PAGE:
a more immediate focus--and one taking center stage in kyoto negotiations--is whether carbon dioxide levels in the atmosphere should be reduced by managing land in lieu of drastically cutting emissions. in addition to planting forests and crops that take in more carbon dioxide, techniques could include changing tilling practices to reduce the amount of carbon dioxide escaping from soils. u.s. government officials like the idea because it would not harm the economy and because the united states has much open land to manage.

but the notion "seems to be increasingly politicized," said ian noble, a scientist at the cooperative research center for greenhouse accounting who favors such ideas as a way of reducing carbon dioxide growth in the short term. noble has been frustrated by a flood of reports in the european media dismissing such proposals as unworkable and harmful. these alternatives "can buy us time, and we need time," he said.

recent u.s. research, however, shows that forests and farmlands may not be as good at absorbing extra carbon dioxide as once hoped. researchers from duke university fumigated open forests with high levels of carbon dioxide to determine how much of the gas the wood and soils would absorb. the results showed that storage in soil was limited because microbes broke down the carbon dioxide. moreover, mature trees did not use up vast amounts of carbon dioxide because their growth was limited by other nutrients.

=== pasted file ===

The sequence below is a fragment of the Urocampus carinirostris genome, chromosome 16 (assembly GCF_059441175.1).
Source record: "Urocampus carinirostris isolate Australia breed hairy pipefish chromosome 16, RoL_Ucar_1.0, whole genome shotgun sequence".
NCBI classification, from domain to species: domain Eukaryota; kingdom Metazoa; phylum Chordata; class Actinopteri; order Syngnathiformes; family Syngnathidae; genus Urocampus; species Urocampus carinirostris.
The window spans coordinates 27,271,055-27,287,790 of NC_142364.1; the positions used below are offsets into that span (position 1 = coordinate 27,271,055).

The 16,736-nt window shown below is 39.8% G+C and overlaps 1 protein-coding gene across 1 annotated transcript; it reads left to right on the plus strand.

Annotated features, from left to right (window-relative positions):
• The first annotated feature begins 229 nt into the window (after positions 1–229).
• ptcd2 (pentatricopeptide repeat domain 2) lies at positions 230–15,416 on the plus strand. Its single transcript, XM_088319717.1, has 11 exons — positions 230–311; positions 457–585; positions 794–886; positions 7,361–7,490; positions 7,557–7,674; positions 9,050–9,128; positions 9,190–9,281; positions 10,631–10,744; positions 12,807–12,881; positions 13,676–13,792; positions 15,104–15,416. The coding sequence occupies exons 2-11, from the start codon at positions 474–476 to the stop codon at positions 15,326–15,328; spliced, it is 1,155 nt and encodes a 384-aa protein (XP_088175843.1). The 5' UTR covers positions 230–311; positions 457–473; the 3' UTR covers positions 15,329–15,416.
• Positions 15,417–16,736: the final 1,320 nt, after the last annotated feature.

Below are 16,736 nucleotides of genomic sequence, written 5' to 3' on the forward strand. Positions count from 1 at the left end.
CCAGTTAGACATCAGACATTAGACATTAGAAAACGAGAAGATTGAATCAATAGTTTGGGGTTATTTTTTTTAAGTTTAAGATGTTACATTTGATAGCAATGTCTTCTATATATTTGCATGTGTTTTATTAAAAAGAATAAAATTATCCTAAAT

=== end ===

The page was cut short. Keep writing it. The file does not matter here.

william schlesinger, a biogeochemist and dean of nicholas school of the environment and earth sciences at duke, who helped run the experiments, said the results have made him skeptical about the potential for creating so-called carbon sinks to trap excess carbon dioxide.

"we've got to get serious about cutting emissions," he said.

globally, there is only so much carbon the land and its plants can absorb. carbon sinks on land are estimated to become saturated within 30 to 100 years, said robert scholes, a terrestrial ecologist from south africa.

moreover, loading the land with carbon has its own downside. rich forests are potential targets for fire, which releases carbon right back into the atmosphere.

"we're building up to a more vulnerable system in the future," said bert bolin, a swedish scientist and former chair of the u.n.'s intergovernmental panel on climate change.

despite such concerns, carbon sinks are seen as crucial by many because they could help immediately reduce carbon in the atmosphere, thus buying some time for longer-term solutions. they are also politically important because they may draw unwilling participants, such as the u.s. and some developing countries, into attempts to limit greenhouse gases, said bob watson, chief scientist of the world bank and chariman of the u.n. climate-change panel.

the powerful u.s. farm lobby might push for such plans, which could be economically beneficial to farmers. poor countries in tropical regions such as africa could potentially earn money from richer nations by growing forests to offset carbon dioxide emissions, watson said.

but many others fear that developed nations will simply use land management as a way to shirk emission cuts.

"planting trees is a few drops in the bucket compared to the amount of fuel we're using," said weiss, the geochemist from scripps. "the 500-pound gorilla is the burning of fossil fuels."

note: i know this is an ~10 year old cite, but i doubt the numbers have significantly changed (probably the same, if not higher now); at that time, it was found that 25% of the world's entire automobile population was found in the state of california--alone. [don't know what the % was for the entire u.s.] that's a LOT of fossil fuel to be attributed to just one state in the u.s.--car culture, indeed.